- The increase in the total number of microservices directly influences the number of resources needed to implement them.
- Debugging a microservices architecture is difficult as each service needs to be launched and tested individually. This becomes a very time-consuming process.
- Microservices architecture is a good option for more enormous applications but not for small-scale apps because of the effort to maintain every service.
Best practices of microservices
Now that you have a quick overview of the pros and cons of microservices, let us take a deeper dive into a few best practices that will enable you to create a robust, easy-to-manage, and scalable system of intercommunicating microservices:
1. Small application domain
When you deploy a microservices strategy, you embrace the single responsibility principle. By doing so, you limit the negative impact of the service failing. If a single microservice is held accountable for a string of things, its failure will have a domino effect on the rest of the system.
Therefore, a microservice should micro. Keep the application domain of your microservices small and dedicated to a single functionality. This will reduce the impact if any issues arise, making smaller services simpler to maintain.
2. Data storage separation
When multiple microservices connect to the same database, it is still a monolithic architecture, making it very fragile. When adopting a microservice architecture, there is no requirement for separate microservices for using the same file storage service.
This is not the case unless, of course, there is an overlap of files. A single service depends on its dedicated data store whose failure will not impact any service besides that one. Therefore, each microservice should have its data persistence layer.
This ensures isolation from other microservices and minimizes the blast radius if a specific data set suddenly becomes unavailable. In addition, you would have more flexibility to find the provider that best fits the needs of that individual microservice.
3. Communication channels
How microservices interact with each other during events of interest should not be ignored. Otherwise, a single unavailable service can cause a complete communication breakdown, which is responsible for the collapse of an entire application.
Two types of communication take place between microservices — synchronous and asynchronous. In the former approach, a service sends a request and continues doing its job without waiting for a response.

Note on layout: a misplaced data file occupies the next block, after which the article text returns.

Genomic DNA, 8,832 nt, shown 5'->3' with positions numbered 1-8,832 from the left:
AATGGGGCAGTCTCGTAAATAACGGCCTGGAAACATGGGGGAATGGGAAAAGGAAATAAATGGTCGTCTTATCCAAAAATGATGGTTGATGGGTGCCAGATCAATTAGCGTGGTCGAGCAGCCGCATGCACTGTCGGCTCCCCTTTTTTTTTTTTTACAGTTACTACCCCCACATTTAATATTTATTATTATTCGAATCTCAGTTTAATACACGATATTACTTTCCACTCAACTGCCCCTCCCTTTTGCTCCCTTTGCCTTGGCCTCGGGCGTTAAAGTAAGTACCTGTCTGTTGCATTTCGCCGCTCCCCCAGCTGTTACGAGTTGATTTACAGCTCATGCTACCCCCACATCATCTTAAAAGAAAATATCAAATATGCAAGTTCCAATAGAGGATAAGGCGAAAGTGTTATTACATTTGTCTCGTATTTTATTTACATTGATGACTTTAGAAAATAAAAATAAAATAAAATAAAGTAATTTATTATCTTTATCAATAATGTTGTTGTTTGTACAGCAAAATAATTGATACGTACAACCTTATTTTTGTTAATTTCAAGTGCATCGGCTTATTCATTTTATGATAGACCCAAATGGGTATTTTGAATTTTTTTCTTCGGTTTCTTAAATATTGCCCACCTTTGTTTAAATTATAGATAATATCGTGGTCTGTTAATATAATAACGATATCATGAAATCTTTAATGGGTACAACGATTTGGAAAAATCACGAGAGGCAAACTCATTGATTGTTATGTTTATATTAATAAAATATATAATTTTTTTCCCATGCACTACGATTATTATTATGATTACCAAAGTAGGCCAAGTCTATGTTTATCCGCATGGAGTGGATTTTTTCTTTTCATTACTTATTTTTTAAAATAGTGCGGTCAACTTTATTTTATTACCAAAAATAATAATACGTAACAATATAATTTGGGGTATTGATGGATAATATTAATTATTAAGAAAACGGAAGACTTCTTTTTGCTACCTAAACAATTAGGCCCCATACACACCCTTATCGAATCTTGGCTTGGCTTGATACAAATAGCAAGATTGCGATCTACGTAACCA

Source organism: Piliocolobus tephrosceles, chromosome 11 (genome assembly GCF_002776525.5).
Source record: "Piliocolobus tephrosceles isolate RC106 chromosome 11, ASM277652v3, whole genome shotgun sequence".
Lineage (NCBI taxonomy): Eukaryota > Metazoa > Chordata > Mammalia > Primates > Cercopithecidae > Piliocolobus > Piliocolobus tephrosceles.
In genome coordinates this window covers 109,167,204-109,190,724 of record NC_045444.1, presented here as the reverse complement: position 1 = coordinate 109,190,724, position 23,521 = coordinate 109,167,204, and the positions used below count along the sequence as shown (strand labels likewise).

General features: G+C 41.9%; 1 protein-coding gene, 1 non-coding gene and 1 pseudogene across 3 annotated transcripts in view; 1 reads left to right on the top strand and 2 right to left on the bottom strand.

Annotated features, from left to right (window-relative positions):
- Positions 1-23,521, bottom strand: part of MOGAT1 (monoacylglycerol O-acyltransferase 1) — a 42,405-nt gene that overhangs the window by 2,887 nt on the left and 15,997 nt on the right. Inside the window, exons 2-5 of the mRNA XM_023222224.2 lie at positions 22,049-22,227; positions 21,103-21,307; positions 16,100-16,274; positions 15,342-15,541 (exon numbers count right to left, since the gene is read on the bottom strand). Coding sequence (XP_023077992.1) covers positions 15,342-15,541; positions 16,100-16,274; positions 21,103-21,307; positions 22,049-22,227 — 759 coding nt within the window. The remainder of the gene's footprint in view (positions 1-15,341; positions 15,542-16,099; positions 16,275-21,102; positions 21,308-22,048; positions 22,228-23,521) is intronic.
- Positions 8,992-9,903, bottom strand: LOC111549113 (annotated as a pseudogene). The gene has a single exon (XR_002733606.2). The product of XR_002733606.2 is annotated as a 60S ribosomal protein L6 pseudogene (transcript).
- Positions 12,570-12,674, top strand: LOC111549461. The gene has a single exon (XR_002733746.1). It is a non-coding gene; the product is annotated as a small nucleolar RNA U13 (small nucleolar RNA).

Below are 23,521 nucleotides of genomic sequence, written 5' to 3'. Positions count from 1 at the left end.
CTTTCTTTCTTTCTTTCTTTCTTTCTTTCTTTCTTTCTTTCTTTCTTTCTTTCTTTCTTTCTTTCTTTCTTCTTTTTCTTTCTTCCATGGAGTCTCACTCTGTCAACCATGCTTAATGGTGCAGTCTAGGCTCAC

For instance, the web server might send the "notify customer" request to the customer notification service, who is responsible for notifying the customer and sending a request to the warehouse notification service for getting the status/order update.
Similarly, microservices create a dependency chain that breaks if any link in the chain breaks in synchronous communication.
For instance, if the customer notification service is down, the web server will never successfully send the request. The warehouse notification service might never get the request to fulfill the shipment.
That is why an asynchronous communication approach is the best. However, there are cases when synchronous communication between the microservices is vital. For instance, most request-response interactions are synchronous.
In a microservices architecture, you must encounter broken APIs. The popular way to do this is by following path levels compatibility guarantees such as API V1 and API V2. However, sometimes, there is a need to deprecate APIs, so we are not stuck running them forever.
With the help of API gateways request transformation plugin, your microservices can alert your API consumers by injecting deprecation notices along with the original API responses.
5. Microservices security
As your application keeps adding more and more microservices, ensuring proper security becomes a challenge. And you cannot do without a security framework as that puts your entire infrastructure at risk!